Some men came from Judea to Antioch and started teaching the believers, "You cannot be saved unless you are circumcised as the Law of Moses requires."
Paul and Barnabas got into a fierce argument with them about this, so it was decided that Paul and Barnabas and some of the others in Antioch should go to Jerusalem and see the apostles and elders about this matter.
They were sent on their way by the church; and as they went through Phoenicia and Samaria, they reported how the Gentiles had turned to God; this news brought great joy to all the believers.
When they arrived in Jerusalem, they were welcomed by the church, the apostles, and the elders, to whom they told all that God had done through them.
But some of the believers who belonged to the party of the Pharisees stood up and said, "The Gentiles must be circumcised and told to obey the Law of Moses."
The apostles and the elders met together to consider this question.
After a long debate Peter stood up and said, "My friends, you know that a long time ago God chose me from among you to preach the Good News to the Gentiles, so that they could hear and believe.
And God, who knows the thoughts of everyone, showed his approval of the Gentiles by giving the Holy Spirit to them, just as he had to us.
He made no difference between us and them; he forgave their sins because they believed.
So then, why do you now want to put God to the test by laying a load on the backs of the believers which neither our ancestors nor we ourselves were able to carry?
No! We believe and are saved by the grace of the Lord Jesus, just as they are."
The whole group was silent as they heard Barnabas and Paul report all the miracles and wonders that God had performed through them among the Gentiles.
When they had finished speaking, James spoke up: "Listen to me, my friends!
Simon has just explained how God first showed his care for the Gentiles by taking from among them a people to belong to him.
The words of the prophets agree completely with this. As the scripture says,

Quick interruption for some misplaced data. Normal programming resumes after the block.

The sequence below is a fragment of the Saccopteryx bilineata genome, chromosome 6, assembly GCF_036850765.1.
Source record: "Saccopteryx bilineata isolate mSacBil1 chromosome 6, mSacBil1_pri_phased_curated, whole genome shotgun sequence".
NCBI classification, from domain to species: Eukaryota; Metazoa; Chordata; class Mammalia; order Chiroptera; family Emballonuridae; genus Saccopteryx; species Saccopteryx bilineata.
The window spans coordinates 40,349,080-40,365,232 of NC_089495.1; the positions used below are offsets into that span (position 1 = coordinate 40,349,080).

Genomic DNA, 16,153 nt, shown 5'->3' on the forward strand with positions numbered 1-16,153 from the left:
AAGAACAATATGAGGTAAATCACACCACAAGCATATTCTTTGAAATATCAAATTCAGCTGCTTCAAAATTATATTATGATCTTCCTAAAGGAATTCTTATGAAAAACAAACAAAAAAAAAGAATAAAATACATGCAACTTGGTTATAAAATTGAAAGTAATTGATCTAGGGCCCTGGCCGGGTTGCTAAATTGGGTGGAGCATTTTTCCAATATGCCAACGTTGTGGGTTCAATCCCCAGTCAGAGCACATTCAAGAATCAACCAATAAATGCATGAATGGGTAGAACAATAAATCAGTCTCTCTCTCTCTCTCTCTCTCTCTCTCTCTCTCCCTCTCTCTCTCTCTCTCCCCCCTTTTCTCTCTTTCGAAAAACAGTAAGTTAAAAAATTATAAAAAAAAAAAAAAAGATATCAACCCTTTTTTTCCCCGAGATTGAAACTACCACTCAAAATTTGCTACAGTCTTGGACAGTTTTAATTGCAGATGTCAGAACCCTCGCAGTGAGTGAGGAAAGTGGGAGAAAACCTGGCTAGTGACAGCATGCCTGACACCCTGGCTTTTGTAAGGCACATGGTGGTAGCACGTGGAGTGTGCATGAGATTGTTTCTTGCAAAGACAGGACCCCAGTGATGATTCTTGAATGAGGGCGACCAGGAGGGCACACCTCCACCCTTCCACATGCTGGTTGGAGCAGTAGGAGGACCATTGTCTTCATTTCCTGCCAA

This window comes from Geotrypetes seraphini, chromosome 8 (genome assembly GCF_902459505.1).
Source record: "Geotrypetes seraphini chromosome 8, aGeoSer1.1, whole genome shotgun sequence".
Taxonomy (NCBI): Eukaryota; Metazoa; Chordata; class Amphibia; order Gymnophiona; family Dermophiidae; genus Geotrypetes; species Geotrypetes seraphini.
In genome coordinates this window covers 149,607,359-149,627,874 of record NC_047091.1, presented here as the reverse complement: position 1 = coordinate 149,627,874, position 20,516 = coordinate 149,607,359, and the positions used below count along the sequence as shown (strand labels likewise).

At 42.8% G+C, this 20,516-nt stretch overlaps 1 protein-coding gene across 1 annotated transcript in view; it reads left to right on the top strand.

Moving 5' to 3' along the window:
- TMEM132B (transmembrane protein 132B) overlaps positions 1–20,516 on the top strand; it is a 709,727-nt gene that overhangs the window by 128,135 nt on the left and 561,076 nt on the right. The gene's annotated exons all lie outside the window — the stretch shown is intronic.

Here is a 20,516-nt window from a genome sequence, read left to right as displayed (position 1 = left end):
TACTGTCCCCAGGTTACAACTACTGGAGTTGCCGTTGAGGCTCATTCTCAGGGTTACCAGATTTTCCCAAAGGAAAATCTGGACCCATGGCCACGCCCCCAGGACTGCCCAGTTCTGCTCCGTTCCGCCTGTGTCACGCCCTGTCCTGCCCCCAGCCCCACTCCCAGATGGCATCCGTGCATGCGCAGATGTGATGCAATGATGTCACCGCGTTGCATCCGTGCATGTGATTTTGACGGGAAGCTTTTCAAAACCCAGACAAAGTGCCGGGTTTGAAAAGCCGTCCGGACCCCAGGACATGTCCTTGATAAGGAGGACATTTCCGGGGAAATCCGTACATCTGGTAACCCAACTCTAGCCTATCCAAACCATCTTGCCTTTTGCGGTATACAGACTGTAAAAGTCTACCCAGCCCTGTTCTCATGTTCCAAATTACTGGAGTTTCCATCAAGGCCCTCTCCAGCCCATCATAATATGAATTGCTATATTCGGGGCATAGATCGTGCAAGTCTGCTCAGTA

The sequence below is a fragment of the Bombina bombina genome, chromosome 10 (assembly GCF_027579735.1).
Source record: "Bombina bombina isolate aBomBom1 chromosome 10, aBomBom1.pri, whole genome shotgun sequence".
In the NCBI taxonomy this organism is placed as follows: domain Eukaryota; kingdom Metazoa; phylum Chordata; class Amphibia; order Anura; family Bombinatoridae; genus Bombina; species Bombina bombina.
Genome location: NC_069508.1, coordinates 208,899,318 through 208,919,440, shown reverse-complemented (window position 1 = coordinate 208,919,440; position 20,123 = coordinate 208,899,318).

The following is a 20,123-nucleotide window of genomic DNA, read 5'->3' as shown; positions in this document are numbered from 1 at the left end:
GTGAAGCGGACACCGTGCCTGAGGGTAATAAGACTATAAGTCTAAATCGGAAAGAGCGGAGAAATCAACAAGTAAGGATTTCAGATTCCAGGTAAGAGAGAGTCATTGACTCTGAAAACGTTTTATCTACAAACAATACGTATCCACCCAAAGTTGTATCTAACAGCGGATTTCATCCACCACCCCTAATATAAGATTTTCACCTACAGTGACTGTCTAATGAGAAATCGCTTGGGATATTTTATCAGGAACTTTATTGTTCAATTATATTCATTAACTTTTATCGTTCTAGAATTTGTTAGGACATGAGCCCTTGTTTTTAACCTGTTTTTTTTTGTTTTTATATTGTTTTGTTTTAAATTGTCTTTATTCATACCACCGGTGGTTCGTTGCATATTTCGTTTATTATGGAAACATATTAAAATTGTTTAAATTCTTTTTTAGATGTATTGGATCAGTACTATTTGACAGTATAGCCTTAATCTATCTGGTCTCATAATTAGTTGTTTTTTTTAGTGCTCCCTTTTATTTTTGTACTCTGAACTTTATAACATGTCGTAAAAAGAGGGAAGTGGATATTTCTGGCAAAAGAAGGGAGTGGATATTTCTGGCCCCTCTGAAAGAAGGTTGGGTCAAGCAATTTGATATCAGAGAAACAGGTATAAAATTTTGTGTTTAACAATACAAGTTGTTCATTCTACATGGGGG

"After this I will return, says the Lord, and restore the kingdom of David. I will rebuild its ruins and make it strong again.
And so all the rest of the human race will come to me, all the Gentiles whom I have called to be my own.
So says the Lord, who made this known long ago.'
"It is my opinion," James went on, "that we should not trouble the Gentiles who are turning to God.
Instead, we should write a letter telling them not to eat any food that is ritually unclean because it has been offered to idols; to keep themselves from sexual immorality; and not to eat any animal that has been strangled, or any blood.
For the Law of Moses has been read for a very long time in the synagogues every Sabbath, and his words are preached in every town."
Then the apostles and the elders, together with the whole church, decided to choose some men from the group and send them to Antioch with Paul and Barnabas. They chose two men who were highly respected by the believers, Judas, called Barsabbas, and Silas,
and they sent the following letter by them: "We, the apostles and the elders, your brothers, send greetings to all our brothers of Gentile birth who live in Antioch, Syria, and Cilicia.
We have heard that some who went from our group have troubled and upset you by what they said; they had not, however, received any instruction from us.
And so we have met together and have all agreed to choose some messengers and send them to you. They will go with our dear friends Barnabas and Paul,
who have risked their lives in the service of our Lord Jesus Christ.
We send you, then, Judas and Silas, who will tell you in person the same things we are writing.
The Holy Spirit and we have agreed not to put any other burden on you besides these necessary rules:
eat no food that has been offered to idols; eat no blood; eat no animal that has been strangled; and keep yourselves from sexual immorality. You will do well if you take care not to do these things. With our best wishes."
The messengers were sent off and went to Antioch, where they gathered the whole group of believers and gave them the letter.
When the people read it, they were filled with joy by the message of encouragement.
Judas and Silas, who were themselves prophets, spoke a long time with them, giving them courage and strength.
After spending some time there, they were sent off in peace by the believers and went back to those who had sent them.
Paul and Barnabas spent some time in Antioch, and together with many others they taught and preached the word of the Lord.
Some time later Paul said to Barnabas, "Let us go back and visit the believers in every town where we preached the word of the Lord, and let us find out how they are getting along."
Barnabas wanted to take John Mark with them,
but Paul did not think it was right to take him, because he had not stayed with them to the end of their mission, but had turned back and left them in Pamphylia.
There was a sharp argument, and they separated: Barnabas took Mark and sailed off for Cyprus,
while Paul chose Silas and left, commended by the believers to the care of the Lord's grace.
He went through Syria and Cilicia, strengthening the churches.